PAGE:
WASHINGTON - New York State Senate passed a bill on Tuesday that directly addressed the controversy surrounding the American Studies Association's boycott of Israeli universities.
The bill, to become law if signed by the governor, would prohibit the state's massive higher education system from funding organizations that "have undertaken an official action boycotting certain countries or their higher education institutions" according to the language of the legislation.
The bill was sponsored by Democratic Senator Jeff Klein, and it passed with a wide margin of 56-4.
The senator's office released a statement: "This legislation sends a very simple message, which is that we should never ask taxpayers to support religious, ethnic, or racial discrimination."
The statement stressed the New York legislator's relationship with the Jewish State: "I will not allow the enemies of Israel or the Jewish people to gain an inch in New York."
The new legislation would prevent New York higher-ed institutions from paying membership fees to academic groups that boycott Israel and will no longer reimburse students or scholars for their travel expenses to conventions of groups that have voted to boycott the Jewish State.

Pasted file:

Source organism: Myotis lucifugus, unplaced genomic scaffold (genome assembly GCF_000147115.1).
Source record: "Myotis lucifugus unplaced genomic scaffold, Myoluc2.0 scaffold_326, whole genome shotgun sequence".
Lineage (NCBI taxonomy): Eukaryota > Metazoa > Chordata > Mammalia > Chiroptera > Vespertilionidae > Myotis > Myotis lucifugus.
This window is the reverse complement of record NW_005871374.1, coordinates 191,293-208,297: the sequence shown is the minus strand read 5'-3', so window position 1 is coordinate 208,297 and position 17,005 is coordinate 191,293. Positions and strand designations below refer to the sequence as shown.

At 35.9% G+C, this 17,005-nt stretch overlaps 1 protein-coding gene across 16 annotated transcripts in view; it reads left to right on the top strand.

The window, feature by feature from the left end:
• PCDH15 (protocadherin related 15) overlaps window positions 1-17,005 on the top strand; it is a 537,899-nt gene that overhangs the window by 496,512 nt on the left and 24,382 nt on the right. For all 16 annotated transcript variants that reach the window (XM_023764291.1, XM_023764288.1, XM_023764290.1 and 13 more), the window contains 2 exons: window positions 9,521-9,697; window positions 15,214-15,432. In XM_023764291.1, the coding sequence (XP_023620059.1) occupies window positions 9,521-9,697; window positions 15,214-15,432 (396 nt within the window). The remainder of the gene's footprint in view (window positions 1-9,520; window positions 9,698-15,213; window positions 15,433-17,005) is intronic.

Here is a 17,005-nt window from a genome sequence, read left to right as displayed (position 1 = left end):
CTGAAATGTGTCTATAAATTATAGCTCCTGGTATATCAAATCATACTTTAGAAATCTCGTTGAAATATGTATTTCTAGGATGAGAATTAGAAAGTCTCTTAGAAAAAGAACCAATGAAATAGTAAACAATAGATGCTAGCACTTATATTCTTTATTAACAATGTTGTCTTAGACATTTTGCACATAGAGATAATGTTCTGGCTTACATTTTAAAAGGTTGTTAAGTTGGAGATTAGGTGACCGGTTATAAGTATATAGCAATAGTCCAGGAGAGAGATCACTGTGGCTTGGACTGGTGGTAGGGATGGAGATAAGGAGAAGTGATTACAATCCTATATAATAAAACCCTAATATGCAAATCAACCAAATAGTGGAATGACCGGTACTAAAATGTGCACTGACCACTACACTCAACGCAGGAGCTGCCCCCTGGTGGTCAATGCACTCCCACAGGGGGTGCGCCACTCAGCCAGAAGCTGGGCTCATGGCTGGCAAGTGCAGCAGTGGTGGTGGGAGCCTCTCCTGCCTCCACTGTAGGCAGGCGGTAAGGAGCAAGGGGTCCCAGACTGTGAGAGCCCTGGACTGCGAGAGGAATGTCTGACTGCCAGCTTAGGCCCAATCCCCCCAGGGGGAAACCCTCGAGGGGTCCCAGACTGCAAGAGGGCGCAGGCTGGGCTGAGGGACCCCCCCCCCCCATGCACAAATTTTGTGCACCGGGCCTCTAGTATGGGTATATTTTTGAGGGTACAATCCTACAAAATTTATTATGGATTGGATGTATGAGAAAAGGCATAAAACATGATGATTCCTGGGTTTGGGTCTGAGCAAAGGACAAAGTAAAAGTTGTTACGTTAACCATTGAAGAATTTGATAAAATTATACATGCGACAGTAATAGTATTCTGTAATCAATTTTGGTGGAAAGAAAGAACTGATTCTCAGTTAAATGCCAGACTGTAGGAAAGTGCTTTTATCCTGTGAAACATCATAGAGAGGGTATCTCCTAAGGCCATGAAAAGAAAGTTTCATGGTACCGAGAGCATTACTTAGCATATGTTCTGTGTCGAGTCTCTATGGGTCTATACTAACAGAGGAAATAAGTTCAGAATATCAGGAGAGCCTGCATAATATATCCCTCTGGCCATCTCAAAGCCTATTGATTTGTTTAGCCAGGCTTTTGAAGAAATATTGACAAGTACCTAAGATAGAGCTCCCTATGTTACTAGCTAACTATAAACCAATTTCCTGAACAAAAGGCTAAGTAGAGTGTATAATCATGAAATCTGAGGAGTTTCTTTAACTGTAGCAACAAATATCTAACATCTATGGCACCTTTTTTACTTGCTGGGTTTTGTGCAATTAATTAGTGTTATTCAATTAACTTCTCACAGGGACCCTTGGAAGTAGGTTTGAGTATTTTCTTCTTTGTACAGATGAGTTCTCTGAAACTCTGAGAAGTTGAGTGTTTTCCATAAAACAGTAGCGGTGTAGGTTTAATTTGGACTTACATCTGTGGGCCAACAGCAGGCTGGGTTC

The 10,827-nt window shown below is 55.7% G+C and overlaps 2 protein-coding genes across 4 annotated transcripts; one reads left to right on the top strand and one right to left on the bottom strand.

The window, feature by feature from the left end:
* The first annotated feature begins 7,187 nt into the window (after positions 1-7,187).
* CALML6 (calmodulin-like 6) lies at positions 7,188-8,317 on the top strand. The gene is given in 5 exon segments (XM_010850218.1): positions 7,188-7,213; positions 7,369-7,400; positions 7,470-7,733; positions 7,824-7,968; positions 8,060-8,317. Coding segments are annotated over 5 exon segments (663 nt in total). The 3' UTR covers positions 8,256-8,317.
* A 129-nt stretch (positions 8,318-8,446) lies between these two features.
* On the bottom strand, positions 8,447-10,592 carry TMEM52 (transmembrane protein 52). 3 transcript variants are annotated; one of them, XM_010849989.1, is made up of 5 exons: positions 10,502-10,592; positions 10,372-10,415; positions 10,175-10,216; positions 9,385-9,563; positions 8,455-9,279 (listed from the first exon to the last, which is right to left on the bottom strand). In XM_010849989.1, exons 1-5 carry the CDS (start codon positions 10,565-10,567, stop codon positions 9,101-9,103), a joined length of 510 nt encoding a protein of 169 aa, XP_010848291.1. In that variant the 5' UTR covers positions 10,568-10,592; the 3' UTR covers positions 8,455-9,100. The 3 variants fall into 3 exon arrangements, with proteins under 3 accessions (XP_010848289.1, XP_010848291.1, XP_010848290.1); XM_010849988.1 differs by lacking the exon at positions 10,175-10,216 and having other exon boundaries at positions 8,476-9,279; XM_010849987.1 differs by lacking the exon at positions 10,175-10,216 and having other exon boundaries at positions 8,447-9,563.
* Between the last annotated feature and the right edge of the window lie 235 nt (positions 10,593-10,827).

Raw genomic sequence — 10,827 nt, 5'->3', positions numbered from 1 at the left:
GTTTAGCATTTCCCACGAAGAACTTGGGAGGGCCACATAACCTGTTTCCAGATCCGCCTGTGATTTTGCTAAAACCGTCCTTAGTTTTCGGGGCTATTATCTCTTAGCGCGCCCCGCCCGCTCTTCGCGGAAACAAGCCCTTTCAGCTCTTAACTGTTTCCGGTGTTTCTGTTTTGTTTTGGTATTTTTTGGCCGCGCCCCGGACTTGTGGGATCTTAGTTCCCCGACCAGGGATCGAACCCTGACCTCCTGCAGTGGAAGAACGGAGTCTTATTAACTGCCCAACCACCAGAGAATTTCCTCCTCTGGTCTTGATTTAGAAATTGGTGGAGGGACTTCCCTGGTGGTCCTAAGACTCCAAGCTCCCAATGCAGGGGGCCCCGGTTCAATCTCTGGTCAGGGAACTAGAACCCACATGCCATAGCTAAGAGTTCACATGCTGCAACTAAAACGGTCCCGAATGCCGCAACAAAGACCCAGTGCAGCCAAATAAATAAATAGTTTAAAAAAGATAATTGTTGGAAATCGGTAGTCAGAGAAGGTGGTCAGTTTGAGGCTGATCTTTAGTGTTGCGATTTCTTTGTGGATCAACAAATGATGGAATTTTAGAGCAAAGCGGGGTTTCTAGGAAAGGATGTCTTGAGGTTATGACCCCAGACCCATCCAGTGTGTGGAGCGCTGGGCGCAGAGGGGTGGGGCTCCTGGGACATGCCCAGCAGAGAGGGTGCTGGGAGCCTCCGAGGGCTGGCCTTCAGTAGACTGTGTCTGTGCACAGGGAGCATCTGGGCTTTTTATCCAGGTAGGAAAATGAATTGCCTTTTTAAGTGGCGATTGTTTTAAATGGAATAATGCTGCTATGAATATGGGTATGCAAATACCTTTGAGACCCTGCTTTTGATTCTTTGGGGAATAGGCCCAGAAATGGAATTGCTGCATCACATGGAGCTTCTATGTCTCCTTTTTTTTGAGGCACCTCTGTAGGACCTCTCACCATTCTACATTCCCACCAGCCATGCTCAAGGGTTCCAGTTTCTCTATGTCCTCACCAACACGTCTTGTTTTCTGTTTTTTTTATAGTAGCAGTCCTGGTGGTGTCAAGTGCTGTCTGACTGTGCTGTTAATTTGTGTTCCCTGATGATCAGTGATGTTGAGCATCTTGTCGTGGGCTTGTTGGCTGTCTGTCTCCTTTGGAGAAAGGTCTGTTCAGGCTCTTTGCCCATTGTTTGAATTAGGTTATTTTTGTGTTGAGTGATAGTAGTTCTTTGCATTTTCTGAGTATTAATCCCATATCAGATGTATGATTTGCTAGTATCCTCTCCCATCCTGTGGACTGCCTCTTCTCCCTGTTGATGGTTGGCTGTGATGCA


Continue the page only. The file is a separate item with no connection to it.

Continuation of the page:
Violators of the new bill would be cut off from state aid for the academic years in which the violation occurred.
The president-elect of the ASA, Lisa Duggan, told Al Jazeera that the New York Senate legislation is intended to cover Israel's "ongoing
violations of international law and human rights."
In an emailed statement to Al Jazeera, Duggan said: "This law's supporters claim to oppose discriminatory boycotts, but they have designed their legislation to let Israel off the hook for restricting the academic and other freedoms of Palestinians, while punishing those who protest those injustices."